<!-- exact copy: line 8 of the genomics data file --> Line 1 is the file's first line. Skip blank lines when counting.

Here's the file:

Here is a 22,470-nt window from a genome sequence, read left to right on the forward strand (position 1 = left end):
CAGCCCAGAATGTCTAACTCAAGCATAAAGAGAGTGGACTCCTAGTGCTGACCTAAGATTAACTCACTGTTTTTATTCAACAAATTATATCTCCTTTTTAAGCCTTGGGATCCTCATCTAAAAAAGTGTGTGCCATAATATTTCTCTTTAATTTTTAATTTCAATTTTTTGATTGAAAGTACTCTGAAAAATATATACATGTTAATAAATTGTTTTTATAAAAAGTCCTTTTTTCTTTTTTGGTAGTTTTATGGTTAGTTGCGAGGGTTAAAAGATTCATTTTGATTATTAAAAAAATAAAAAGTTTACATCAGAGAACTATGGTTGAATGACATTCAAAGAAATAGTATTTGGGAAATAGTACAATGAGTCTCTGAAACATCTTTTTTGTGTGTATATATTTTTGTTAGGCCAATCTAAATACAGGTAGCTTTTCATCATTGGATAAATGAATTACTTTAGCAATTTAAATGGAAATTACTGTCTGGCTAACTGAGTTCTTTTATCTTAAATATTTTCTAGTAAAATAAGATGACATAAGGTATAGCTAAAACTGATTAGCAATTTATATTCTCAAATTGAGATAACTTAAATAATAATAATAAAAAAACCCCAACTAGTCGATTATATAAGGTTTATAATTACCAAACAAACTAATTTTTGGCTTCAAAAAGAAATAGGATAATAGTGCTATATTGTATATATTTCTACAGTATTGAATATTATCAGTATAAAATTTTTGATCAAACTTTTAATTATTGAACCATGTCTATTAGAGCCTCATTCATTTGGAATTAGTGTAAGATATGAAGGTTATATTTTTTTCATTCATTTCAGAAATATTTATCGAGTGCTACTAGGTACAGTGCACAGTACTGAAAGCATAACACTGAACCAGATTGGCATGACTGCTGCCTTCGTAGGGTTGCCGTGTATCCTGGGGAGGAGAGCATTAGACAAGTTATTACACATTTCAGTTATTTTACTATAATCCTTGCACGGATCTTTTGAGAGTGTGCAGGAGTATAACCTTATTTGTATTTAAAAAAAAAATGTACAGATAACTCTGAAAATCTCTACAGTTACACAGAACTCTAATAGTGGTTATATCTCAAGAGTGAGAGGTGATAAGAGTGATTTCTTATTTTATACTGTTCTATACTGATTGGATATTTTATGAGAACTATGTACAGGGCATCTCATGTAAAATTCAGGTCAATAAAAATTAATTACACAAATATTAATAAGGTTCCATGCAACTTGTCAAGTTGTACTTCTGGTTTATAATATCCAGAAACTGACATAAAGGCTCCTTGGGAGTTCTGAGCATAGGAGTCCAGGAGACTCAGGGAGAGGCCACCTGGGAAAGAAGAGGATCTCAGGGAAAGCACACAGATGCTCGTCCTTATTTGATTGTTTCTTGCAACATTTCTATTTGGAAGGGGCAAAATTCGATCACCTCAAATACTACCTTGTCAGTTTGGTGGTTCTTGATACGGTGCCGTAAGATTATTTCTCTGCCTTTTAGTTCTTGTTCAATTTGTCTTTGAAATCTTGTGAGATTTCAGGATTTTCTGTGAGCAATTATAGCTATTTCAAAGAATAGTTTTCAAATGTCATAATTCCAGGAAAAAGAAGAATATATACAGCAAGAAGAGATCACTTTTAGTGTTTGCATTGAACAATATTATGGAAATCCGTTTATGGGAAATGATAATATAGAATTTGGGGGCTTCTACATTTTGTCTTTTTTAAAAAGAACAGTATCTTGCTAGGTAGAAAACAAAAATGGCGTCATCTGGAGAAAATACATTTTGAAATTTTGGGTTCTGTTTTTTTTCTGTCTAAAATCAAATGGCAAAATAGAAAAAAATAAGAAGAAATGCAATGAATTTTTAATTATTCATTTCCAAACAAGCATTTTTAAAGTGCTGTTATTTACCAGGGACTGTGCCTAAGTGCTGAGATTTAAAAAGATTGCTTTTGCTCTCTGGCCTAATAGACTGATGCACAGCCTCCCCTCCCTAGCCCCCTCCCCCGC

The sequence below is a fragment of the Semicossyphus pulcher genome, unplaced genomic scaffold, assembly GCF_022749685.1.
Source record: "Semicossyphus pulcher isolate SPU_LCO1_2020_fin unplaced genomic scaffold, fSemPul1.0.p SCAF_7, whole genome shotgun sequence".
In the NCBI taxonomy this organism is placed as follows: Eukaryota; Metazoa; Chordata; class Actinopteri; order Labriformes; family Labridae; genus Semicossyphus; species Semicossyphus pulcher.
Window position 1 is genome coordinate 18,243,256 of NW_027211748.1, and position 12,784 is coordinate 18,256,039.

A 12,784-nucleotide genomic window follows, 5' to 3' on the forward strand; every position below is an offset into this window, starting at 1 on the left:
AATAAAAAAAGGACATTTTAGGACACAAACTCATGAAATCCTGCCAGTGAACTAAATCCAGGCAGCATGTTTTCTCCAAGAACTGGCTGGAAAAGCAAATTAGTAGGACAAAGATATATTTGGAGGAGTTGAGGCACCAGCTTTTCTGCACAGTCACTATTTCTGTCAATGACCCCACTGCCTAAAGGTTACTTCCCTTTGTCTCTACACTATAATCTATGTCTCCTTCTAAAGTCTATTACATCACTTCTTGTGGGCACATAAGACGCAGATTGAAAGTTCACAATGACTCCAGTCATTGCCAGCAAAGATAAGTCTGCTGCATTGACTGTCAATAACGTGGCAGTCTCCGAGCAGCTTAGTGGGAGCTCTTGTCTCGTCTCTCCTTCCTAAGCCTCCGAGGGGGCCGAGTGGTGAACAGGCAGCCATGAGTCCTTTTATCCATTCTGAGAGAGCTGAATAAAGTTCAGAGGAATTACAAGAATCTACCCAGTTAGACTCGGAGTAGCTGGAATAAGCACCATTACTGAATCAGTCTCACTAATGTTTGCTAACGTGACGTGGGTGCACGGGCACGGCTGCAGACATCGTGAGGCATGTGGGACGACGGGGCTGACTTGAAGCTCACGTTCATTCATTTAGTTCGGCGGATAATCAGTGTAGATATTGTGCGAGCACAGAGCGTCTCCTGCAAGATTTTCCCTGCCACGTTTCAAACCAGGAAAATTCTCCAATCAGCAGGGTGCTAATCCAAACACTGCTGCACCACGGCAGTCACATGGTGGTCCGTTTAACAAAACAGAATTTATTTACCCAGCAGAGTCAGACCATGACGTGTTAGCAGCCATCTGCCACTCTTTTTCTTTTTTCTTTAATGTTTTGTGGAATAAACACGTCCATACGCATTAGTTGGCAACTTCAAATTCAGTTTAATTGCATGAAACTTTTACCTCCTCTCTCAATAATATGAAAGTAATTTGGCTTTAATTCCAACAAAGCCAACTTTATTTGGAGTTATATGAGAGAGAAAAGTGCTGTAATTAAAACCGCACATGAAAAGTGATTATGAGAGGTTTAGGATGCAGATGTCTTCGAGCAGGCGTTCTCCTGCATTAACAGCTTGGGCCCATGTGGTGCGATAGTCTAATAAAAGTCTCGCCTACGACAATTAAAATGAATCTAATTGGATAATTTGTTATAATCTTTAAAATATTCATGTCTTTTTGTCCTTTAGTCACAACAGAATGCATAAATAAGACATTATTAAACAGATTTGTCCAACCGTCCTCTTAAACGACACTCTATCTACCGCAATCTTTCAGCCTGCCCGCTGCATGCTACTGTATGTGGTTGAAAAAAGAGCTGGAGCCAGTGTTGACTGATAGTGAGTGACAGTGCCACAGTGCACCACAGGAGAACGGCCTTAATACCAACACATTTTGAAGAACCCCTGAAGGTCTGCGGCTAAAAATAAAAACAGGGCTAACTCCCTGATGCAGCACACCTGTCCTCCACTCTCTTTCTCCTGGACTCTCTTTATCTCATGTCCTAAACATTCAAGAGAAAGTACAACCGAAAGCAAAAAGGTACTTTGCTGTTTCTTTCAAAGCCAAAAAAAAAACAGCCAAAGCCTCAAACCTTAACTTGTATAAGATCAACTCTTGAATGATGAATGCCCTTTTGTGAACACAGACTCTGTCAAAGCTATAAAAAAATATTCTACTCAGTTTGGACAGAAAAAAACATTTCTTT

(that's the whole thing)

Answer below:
AATAAAAAAAGGACATTTTAGGACACAAACTCATGAAATCCTGCCAGTGAACTAAATCCAGGCAGCATGTTTTCTCCAAGAACTGGCTGGAAAAGCAAATTAGTAGGACAAAGATATATTTGGAGGAGTTGAGGCACCAGCTTTTCTGCACAGTCACTATTTCTGTCAATGACCCCACTGCCTAAAGGTTACTTCCCTTTGTCTCTACACTATAATCTATGTCTCCTTCTAAAGTCTATTACATCACTTCTTGTGGGCACATAAGACGCAGATTGAAAGTTCACAATGACTCCAGTCATTGCCAGCAAAGATAAGTCTGCTGCATTGACTGTCAATAACGTGGCAGTCTCCGAGCAGCTTAGTGGGAGCTCTTGTCTCGTCTCTCCTTCCTAAGCCTCCGAGGGGGCCGAGTGGTGAACAGGCAGCCATGAGTCCTTTTATCCATTCTGAGAGAGCTGAATAAAGTTCAGAGGAATTACAAGAATCTACCCAGTTAGACTCGGAGTAGCTGGAATAAGCACCATTACTGAATCAGTCTCACTAATGTTTGCTAACGTGACGTGGGTGCACGGGCACGGCTGCAGACATCGTGAGGCATGTGGGACGACGGGGCTGACTTGAAGCTCACGTTCATTCATTTAGTTCGGCGGATAATCAGTGTAGATATTGTGCGAGCACAGAGCGTCTCCTGCAAGATTTTCCCTGCCACGTTTCAAACCAGGAAAATTCTCCAATCAGCAGGGTGCTAATCCAAACACTGCTGCACCACGGCAGTCACATGGTGGTCCGTTTAACAAAACAGAATTTATTTACCCAGCAGAGTCAGACCATGACGTGTTAGCAGCCATCTGCCACTCTTTTTCTTTTTTCTTTAATGTTTTGTGGAATAAACACGTCCATACGCATTAGTTGGCAACTTCAAATTCAGTTTAATTGCATGAAACTTTTACCTCCTCTCTCAATAATATGAAAGTAATTTGGCTTTAATTCCAACAAAGCCAACTTTATTTGGAGTTATATGAGAGAGAAAAGTGCTGTAATTAAAACCGCACATGAAAAGTGATTATGAGAGGTTTAGGATGCAGATGTCTTCGAGCAGGCGTTCTCCTGCATTAACAGCTTGGGCCCATGTGGTGCGATAGTCTAATAAAAGTCTCGCCTACGACAATTAAAATGAATCTAATTGGATAATTTGTTATAATCTTTAAAATATTCATGTCTTTTTGTCCTTTAGTCACAACAGAATGCATAAATAAGACATTATTAAACAGATTTGTCCAACCGTCCTCTTAAACGACACTCTATCTACCGCAATCTTTCAGCCTGCCCGCTGCATGCTACTGTATGTGGTTGAAAAAAGAGCTGGAGCCAGTGTTGACTGATAGTGAGTGACAGTGCCACAGTGCACCACAGGAGAACGGCCTTAATACCAACACATTTTGAAGAACCCCTGAAGGTCTGCGGCTAAAAATAAAAACAGGGCTAACTCCCTGATGCAGCACACCTGTCCTCCACTCTCTTTCTCCTGGACTCTCTTTATCTCATGTCCTAAACATTCAAGAGAAAGTACAACCGAAAGCAAAAAGGTACTTTGCTGTTTCTTTCAAAGCCAAAAAAAAAACAGCCAAAGCCTCAAACCTTAACTTGTATAAGATCAACTCTTGAATGATGAATGCCCTTTTGTGAACACAGACTCTGTCAAAGCTATAAAAAAATATTCTACTCAGTTTGGACAGAAAAAAACATTTCTTT